Their habit of exuding a drop of milky fluid from the frontal gland (on the top of the head) when disturbed, offers a sure means of identifying living specimens. Soldiers are relatively numerous in the colonies and when the galleries are broken open they will usually appear promptly.


Schedorhinotermes

Schedorhinotermes termites

These are the most common termite found around Brisbane. These white ants Brisbane are a serious pest species that is capable of causing extensive damage to homes, fences, trees living and dead, retaining walls etc. The nests are often very difficult to locate, preferred locations include trees living/dead, Retaining walls under in-fill patio slabs, or under other concrete slabs.

Colonies can be very populous, consisting of many thousands of termites. The minor soldiers appear first in a developing nest, once the nest is well established the major soldiers appear. The appearance on the major soldier usually indicates the colony’s increasing potential for damaging timber in service.

Schedorhinotermes soldiers (major) are 5mm - 7mm long and have bulbous heads, the minor soldiers are about 2/3 the length of the majors, they have narrower heads and more slender mandibles.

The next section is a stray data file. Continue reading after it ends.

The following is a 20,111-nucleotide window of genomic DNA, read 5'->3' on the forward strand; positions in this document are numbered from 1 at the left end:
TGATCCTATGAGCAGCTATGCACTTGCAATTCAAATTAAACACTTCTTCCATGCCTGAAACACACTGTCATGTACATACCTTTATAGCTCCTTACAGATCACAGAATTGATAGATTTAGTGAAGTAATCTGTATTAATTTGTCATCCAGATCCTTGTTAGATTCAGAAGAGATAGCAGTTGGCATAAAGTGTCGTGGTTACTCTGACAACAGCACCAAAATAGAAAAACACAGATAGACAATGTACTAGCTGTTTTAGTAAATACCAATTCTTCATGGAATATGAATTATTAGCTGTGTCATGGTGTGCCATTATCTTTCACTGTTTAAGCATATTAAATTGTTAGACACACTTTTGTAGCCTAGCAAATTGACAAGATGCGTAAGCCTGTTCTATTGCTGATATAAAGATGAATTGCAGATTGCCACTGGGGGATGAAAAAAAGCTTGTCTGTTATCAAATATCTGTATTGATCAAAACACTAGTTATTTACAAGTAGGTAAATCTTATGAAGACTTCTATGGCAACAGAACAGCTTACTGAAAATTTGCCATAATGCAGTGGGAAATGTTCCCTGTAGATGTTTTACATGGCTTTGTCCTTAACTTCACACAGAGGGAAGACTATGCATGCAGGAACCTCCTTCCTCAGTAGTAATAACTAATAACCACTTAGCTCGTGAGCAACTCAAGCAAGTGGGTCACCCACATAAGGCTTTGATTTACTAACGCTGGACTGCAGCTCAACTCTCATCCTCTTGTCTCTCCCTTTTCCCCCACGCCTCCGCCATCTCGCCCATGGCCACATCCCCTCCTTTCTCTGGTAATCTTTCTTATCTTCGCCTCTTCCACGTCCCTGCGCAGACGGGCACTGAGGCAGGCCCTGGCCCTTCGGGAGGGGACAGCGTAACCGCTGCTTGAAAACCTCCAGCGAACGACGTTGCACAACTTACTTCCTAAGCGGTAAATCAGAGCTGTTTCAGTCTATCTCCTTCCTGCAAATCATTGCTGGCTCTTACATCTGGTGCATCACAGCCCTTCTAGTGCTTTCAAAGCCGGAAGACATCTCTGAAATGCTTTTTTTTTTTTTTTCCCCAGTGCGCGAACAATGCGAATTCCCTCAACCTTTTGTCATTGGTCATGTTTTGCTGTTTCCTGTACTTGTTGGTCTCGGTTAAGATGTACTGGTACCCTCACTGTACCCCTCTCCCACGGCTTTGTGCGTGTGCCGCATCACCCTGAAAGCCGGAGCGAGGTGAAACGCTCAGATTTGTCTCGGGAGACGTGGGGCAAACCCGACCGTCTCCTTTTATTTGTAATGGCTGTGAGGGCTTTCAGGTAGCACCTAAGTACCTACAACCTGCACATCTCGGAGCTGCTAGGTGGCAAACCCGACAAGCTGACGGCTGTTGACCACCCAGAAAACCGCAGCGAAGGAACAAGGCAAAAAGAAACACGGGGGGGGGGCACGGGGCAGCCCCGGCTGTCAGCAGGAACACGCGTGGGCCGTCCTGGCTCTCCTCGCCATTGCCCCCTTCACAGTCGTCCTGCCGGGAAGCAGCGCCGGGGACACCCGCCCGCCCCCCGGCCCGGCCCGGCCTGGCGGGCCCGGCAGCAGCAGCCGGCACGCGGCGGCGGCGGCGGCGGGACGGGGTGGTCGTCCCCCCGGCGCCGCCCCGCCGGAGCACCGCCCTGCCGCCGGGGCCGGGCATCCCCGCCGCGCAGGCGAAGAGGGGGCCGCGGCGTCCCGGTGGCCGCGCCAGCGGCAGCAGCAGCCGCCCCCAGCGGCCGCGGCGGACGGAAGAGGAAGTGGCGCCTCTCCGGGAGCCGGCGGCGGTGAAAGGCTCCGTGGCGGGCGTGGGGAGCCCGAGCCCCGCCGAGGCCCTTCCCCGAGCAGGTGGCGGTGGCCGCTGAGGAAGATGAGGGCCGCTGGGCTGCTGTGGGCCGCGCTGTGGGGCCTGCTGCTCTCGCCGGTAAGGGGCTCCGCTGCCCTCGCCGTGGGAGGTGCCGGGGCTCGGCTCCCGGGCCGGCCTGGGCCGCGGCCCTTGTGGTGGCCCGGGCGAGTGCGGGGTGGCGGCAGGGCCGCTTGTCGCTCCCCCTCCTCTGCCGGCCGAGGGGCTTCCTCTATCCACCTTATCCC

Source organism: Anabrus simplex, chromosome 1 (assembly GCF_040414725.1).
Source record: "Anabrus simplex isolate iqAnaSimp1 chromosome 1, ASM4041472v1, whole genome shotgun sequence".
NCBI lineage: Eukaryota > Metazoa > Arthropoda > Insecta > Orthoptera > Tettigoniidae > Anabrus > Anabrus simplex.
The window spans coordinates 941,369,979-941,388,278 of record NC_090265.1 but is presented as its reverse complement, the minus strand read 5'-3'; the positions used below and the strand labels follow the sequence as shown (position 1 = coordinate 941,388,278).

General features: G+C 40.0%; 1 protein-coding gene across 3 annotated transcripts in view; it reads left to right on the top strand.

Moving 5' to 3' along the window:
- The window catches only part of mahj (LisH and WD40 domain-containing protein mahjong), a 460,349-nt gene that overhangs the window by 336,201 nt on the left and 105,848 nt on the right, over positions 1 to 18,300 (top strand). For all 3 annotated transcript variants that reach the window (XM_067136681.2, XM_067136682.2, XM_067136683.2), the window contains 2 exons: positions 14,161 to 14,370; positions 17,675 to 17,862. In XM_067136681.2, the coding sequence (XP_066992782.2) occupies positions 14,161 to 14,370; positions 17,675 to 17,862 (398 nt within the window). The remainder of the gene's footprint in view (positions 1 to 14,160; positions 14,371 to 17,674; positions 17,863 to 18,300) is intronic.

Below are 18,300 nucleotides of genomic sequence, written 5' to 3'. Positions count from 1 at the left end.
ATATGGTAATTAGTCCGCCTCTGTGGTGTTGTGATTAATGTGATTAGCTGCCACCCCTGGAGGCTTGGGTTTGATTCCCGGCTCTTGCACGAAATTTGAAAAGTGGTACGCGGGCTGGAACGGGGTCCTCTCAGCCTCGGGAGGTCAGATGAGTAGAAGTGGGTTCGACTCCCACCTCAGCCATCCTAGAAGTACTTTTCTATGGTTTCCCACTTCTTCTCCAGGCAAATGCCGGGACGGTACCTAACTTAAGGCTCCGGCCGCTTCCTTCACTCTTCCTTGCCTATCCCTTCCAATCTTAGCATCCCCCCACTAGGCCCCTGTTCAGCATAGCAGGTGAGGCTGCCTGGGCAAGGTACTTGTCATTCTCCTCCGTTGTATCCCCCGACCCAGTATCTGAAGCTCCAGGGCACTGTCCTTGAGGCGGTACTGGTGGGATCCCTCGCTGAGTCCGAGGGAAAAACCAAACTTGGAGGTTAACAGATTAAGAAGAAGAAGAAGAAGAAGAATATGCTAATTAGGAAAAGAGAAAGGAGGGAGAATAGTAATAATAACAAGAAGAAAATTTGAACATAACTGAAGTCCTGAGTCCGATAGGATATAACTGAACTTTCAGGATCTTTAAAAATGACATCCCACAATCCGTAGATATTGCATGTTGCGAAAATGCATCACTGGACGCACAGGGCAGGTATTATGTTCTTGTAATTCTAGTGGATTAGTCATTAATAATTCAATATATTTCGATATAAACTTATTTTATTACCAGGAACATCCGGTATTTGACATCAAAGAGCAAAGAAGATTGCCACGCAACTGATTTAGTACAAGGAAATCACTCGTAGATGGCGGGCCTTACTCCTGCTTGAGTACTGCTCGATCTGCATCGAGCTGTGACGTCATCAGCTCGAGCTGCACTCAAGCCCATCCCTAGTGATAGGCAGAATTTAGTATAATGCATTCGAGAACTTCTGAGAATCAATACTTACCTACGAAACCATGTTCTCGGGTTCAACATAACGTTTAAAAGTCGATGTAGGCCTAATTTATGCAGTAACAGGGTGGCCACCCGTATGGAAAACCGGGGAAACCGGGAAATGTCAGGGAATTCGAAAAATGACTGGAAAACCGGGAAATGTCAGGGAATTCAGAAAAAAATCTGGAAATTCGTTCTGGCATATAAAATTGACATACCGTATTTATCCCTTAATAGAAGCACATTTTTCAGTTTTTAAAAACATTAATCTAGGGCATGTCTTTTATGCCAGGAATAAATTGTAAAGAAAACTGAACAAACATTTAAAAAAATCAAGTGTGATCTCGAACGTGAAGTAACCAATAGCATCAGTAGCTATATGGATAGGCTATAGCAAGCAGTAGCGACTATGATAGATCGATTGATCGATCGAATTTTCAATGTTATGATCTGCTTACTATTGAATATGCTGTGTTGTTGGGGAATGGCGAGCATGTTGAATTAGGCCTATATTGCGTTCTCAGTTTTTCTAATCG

This species of termite is very easy to disturb, if workings are broken open ect-the termites will often retreat deep into affected timbers or back to the nest. This can have an adverse effect on treatments, as such and suspicious activity should be left alone until it can be inspected.


Hetrotermes

Hetrotermes termites

Found throughout Australia this species of termites is not considered to be a risk to homes. Instead, these white ants often attack fences, decking, posts and poles where some from of decay is already present.

This species do not build mounds, but have very small colonies adjacent to stumps, logs or on the ground, especially near rotting wood. Soldiers are 3.5mm - 7mm long with long rectangular heads, and no obvious teeth on their curved mandibles.


Nasuitermes

Nasuitermes termites

Whilst not common in Brisbane this is a species that can cause damage to sound timber. They build arboreal nests (mound on the side of a tree) commonly on Ironbark and Stringybark trees. They often attack fence posts and power poles but can enter homes esp in homes built in native bushland blocks. Soldiers are 5-7 mm long with a head that is drawn out to a point.


Microcerotermes

Microcerotermes termites

A very common termite found around gardens and old fences they are 4.5mm - 5.5mm long Nests are built on the ground as a small mound or on the side of a living or dead tree. Can enter homes but damage is mostly limited to trim timbers of gyproc it is not an important economic pest.